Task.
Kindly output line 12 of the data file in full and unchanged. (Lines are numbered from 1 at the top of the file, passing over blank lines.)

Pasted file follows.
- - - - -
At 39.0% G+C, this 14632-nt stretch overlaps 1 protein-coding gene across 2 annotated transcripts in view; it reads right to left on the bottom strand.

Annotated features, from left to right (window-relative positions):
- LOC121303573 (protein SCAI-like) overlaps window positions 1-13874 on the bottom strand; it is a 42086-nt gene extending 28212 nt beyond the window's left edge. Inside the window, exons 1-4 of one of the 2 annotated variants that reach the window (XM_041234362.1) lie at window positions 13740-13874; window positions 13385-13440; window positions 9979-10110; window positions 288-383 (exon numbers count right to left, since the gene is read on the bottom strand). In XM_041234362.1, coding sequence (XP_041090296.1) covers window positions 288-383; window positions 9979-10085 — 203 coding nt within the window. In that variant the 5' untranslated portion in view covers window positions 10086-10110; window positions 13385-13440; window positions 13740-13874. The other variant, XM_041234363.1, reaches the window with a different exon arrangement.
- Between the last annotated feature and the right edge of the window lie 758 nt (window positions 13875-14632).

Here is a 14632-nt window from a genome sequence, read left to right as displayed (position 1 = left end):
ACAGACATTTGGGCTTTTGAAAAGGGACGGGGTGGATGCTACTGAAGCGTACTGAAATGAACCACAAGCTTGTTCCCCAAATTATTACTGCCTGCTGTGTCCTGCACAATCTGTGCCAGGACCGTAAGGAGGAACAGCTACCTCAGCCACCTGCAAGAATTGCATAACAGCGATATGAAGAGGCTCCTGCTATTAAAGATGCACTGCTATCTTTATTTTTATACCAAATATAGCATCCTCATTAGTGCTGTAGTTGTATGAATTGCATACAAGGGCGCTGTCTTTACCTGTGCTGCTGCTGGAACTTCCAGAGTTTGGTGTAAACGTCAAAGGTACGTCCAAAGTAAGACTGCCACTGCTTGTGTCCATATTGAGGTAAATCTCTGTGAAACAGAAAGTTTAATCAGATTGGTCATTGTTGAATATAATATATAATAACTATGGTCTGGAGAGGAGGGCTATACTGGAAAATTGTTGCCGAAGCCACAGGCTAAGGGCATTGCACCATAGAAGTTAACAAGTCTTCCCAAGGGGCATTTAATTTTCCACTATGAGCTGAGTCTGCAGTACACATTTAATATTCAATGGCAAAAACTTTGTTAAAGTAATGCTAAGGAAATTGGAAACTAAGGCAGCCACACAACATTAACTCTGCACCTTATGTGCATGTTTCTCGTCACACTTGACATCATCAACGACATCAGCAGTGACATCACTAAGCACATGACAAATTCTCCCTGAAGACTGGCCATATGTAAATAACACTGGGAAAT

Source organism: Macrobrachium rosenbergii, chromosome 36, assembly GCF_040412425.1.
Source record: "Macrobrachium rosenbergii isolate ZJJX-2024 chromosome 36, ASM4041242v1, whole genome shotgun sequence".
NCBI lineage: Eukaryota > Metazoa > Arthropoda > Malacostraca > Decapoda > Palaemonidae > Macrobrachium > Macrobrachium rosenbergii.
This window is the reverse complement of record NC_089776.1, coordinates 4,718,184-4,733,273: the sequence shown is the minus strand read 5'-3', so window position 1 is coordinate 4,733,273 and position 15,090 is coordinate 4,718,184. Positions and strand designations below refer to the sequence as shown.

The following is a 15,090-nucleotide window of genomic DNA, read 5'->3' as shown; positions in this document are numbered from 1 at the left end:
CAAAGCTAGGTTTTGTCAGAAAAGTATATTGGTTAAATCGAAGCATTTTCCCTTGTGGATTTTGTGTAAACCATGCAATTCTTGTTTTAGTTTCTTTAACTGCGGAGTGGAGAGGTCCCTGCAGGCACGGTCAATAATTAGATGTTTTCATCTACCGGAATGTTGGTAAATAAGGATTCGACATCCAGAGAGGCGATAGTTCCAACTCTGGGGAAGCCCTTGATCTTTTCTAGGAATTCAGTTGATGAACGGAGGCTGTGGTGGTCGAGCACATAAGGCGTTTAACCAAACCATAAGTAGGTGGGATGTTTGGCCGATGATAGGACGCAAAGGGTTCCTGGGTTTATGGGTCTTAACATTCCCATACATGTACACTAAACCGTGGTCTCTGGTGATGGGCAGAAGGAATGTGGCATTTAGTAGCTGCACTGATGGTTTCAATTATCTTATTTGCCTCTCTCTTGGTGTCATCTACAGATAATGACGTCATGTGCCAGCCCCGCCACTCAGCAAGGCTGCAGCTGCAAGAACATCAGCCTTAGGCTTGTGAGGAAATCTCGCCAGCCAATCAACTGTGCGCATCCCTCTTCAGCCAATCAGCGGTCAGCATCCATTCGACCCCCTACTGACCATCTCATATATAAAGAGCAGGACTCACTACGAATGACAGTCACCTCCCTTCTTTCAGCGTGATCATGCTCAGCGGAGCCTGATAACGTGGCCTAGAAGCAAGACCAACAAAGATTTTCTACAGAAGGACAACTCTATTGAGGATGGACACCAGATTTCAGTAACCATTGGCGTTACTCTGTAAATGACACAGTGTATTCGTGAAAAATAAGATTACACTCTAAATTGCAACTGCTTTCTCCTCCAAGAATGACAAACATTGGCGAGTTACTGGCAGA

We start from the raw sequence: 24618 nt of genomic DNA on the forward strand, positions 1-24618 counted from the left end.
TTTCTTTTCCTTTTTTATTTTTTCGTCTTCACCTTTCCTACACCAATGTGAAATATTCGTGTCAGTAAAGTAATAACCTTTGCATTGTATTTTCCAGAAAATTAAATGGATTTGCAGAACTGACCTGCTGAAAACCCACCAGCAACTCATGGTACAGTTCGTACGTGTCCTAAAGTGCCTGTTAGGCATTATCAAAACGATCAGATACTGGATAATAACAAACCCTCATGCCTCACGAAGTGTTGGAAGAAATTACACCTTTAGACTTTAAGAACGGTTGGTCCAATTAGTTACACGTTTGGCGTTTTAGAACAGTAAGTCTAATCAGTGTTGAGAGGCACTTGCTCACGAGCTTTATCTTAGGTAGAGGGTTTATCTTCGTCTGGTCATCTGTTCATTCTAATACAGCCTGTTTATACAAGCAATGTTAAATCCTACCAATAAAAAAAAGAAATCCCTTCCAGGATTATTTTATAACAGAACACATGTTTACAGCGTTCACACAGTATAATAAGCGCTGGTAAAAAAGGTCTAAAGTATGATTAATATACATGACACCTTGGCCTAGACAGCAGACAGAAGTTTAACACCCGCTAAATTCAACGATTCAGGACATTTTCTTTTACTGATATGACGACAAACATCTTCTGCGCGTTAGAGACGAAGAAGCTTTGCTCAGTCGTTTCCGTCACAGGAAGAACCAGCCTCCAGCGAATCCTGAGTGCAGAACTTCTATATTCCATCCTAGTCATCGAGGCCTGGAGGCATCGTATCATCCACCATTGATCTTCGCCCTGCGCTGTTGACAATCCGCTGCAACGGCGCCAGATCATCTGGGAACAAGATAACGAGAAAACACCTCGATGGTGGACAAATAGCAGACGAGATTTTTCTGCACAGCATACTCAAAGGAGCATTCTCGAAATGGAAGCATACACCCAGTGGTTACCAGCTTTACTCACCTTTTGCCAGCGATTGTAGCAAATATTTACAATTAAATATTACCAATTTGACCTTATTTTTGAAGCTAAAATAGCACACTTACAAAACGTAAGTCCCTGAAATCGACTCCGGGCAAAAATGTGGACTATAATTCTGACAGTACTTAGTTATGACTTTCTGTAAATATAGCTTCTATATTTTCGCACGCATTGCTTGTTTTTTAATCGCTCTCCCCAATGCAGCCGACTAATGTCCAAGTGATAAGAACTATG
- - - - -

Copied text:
CAAAGCTAGGTTTTGTCAGAAAAGTATATTGGTTAAATCGAAGCATTTTCCCTTGTGGATTTTGTGTAAACCATGCAATTCTTGTTTTAGTTTCTTTAACTGCGGAGTGGAGAGGTCCCTGCAGGCACGGTCAATAATTAGATGTTTTCATCTACCGGAATGTTGGTAAATAAGGATTCGACATCCAGAGAGGCGATAGTTCCAACTCTGGGGAAGCCCTTGATCTTTTCTAGGAATTCAGTTGATGAACGGAGGCTGTGGTGGTCGAGCACATAAGGCGTTTAACCAAACCATAAGTAGGTGGGATGTTTGGCCGATGATAGGACGCAAAGGGTTCCTGGGTTTATGGGTCTTAACATTCCCATACATGTACACTAAACCGTGGTCTCTGGTGATGGGCAGAAGGAATGTGGCATTTAGTAGCTGCACTGATGGTTTCAATTATCTTATTTGCCTCTCTCTTGGTGTCATCTACAGATAATGACGTCATGTGCCAGCCCCGCCACTCAGCAAGGCTGCAGCTGCAAGAACATCAGCCTTAGGCTTGTGAGGAAATCTCGCCAGCCAATCAACTGTGCGCATCCCTCTTCAGCCAATCAGCGGTCAGCATCCATTCGACCCCCTACTGACCATCTCATATATAAAGAGCAGGACTCACTACGAATGACAGTCACCTCCCTTCTTTCAGCGTGATCATGCTCAGCGGAGCCTGATAACGTGGCCTAGAAGCAAGACCAACAAAGATTTTCTACAGAAGGACAACTCTATTGAGGATGGACACCAGATTTCAGTAACCATTGGCGTTACTCTGTAAATGACACAGTGTATTCGTGAAAAATAAGATTACACTCTAAATTGCAACTGCTTTCTCCTCCAAGAATGACAAACATTGGCGAGTTACTGGCAGA